(Thumbnail Photo Credit: John Floyd, 2017)

On the night of the panel, we had a good turnout, with the crowd including resident-advocates, nonprofit professionals, and several grassroots leaders from our own Commissions Training Program cohort. The panel discussion was going well and picking up steam when an older African American man in the back raised his hand and was given the microphone. "I have a question," he started. "Why are there no men on this panel?"

From my vantage point in the back, I watched reactions wash over the faces of everyone at the front of the room – Liberty Hill's white, female staff member, who was serving as moderator, and the four women to her left, all of whom were women of color. All eyebrows were up expectantly, including the moderator's, and the room was quiet.  

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Verstehen: Meaningful Understanding

Many would argue that a researcher's job is to control her subjective thoughts and feelings so as to avoid biased findings, but for others – including me – doing our best to enter into another's meaning-making is crucial to building and evaluating the potential impact of equity-focused work, the only work that really matters to me. In the evaluation field, this process is captured in techniques like Michael Quinn Patton's concept of "empathic neutrality" which he considers to be the middle ground between too much of either of the two terms represented in the phrase.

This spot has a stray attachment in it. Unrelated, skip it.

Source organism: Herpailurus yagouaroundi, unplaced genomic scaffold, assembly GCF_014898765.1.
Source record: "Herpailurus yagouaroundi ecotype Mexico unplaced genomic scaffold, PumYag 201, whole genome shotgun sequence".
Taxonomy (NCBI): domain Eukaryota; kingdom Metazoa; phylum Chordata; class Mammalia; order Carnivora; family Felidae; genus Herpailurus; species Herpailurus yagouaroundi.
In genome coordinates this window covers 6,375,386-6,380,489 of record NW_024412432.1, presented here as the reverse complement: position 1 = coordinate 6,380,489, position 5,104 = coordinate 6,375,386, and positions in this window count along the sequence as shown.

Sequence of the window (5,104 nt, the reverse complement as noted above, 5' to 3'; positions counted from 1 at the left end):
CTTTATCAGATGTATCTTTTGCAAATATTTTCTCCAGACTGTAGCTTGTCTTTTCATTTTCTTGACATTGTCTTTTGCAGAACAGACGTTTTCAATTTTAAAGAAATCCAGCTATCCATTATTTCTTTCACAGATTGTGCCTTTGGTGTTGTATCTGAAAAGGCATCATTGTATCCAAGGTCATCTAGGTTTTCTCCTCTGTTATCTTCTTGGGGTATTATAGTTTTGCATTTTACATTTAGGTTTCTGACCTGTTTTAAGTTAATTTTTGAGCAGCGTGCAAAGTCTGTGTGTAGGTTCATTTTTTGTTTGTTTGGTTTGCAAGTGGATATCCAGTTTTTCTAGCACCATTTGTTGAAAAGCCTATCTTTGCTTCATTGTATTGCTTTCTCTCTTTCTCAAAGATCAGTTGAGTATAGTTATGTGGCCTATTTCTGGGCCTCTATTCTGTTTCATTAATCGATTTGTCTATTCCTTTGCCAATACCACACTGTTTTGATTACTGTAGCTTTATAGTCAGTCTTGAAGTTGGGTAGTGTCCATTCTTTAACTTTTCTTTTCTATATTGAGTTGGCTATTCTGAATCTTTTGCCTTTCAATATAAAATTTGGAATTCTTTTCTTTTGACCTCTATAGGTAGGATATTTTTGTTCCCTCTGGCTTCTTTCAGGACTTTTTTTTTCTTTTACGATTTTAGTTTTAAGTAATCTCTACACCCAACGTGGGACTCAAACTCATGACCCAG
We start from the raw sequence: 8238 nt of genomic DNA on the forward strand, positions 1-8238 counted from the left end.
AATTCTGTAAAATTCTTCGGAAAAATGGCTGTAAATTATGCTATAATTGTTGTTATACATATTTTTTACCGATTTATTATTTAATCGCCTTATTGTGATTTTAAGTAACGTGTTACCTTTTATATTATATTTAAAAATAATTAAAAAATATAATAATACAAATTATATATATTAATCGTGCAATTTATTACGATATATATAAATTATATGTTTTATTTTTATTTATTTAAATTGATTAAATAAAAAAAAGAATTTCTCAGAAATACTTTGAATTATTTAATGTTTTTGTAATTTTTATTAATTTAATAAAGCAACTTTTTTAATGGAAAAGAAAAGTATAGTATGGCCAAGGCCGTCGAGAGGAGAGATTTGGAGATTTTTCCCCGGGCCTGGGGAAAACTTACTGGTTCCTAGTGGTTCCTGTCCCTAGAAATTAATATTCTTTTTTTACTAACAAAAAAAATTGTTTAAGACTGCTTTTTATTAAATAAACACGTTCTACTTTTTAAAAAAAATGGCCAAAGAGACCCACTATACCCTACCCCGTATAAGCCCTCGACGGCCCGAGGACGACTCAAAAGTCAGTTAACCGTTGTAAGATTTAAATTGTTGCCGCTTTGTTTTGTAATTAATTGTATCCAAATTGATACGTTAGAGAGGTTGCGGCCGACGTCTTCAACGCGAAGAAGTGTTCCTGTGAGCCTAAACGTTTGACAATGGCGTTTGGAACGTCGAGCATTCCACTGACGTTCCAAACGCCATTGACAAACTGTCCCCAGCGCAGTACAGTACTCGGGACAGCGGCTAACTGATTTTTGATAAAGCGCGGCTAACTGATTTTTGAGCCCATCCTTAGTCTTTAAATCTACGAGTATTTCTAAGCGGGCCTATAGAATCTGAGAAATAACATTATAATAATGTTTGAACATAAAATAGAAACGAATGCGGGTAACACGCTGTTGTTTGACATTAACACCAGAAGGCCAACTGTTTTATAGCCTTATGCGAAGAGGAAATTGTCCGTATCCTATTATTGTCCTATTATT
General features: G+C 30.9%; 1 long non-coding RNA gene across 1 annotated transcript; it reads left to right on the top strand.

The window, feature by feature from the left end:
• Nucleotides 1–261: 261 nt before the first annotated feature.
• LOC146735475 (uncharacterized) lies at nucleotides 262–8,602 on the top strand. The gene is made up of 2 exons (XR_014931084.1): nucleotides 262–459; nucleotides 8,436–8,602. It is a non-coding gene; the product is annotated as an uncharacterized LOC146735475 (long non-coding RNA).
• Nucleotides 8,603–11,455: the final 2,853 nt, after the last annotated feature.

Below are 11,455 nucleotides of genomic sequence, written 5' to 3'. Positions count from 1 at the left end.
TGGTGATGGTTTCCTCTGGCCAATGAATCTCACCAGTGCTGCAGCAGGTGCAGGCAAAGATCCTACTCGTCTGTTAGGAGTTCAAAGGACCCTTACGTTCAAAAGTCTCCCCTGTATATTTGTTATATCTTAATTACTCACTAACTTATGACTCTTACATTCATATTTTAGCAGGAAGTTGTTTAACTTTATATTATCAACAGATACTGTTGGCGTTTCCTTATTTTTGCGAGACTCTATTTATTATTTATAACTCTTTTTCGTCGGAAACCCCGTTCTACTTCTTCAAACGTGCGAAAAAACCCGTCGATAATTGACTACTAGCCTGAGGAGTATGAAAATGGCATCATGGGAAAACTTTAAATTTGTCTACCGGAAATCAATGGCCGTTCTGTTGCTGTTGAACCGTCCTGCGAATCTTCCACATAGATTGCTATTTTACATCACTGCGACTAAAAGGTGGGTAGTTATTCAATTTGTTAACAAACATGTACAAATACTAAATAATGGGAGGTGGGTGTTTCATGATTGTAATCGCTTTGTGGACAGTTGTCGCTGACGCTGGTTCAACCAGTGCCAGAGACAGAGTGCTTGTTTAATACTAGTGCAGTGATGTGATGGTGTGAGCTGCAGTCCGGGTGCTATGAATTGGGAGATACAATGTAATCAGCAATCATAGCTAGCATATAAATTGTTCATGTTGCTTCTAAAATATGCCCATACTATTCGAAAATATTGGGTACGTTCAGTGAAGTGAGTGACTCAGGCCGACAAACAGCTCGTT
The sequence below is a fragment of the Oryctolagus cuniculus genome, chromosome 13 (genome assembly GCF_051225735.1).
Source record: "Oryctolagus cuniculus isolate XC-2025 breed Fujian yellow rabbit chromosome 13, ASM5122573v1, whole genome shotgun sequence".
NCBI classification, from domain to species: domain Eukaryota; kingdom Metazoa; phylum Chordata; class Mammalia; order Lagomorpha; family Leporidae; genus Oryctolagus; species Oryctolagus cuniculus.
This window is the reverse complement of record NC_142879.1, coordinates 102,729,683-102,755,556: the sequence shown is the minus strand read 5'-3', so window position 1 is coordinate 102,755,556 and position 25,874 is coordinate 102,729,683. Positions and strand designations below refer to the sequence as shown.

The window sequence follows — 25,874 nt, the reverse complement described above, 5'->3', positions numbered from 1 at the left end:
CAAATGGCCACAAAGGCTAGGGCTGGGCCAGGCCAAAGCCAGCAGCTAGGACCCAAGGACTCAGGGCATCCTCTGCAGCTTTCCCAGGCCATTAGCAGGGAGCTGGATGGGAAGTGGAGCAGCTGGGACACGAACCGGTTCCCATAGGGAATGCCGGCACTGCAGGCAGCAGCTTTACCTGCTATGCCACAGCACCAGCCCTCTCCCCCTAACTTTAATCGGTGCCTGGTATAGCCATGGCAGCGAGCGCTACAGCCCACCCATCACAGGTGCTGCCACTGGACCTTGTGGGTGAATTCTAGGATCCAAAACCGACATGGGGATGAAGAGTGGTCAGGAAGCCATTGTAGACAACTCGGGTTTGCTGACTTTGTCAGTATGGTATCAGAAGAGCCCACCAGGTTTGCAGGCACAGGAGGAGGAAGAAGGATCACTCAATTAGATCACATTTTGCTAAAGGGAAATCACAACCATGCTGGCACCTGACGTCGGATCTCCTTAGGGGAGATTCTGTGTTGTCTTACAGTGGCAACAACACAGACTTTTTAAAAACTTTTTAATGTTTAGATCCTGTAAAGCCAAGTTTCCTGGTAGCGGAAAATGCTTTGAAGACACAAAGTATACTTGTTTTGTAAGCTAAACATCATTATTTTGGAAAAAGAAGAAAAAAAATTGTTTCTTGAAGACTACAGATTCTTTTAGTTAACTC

The need to engage verstehen (or empathic neutrality) is equally important whether my "subject" is someone with whom I'm already inclined to empathize (like the young woman in the park) or someone with whom it is very difficult for me to empathize. And so it was verstehen that I called upon later in the week when I found myself in the backseat of a cab being driven by an outspoken white nationalist.

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Champion-Thinking and Managing Up

(Thumbnail Photo Credit: AP Photo/Rick Bowmer)

Last week, I read a newspaper article announcing a well-funded initiative to combat a pressing social issue in San Francisco. The funding was a composite of private sources and the issue was one that a small number of local and unintentionally lean nonprofit organizations have been working on for decades.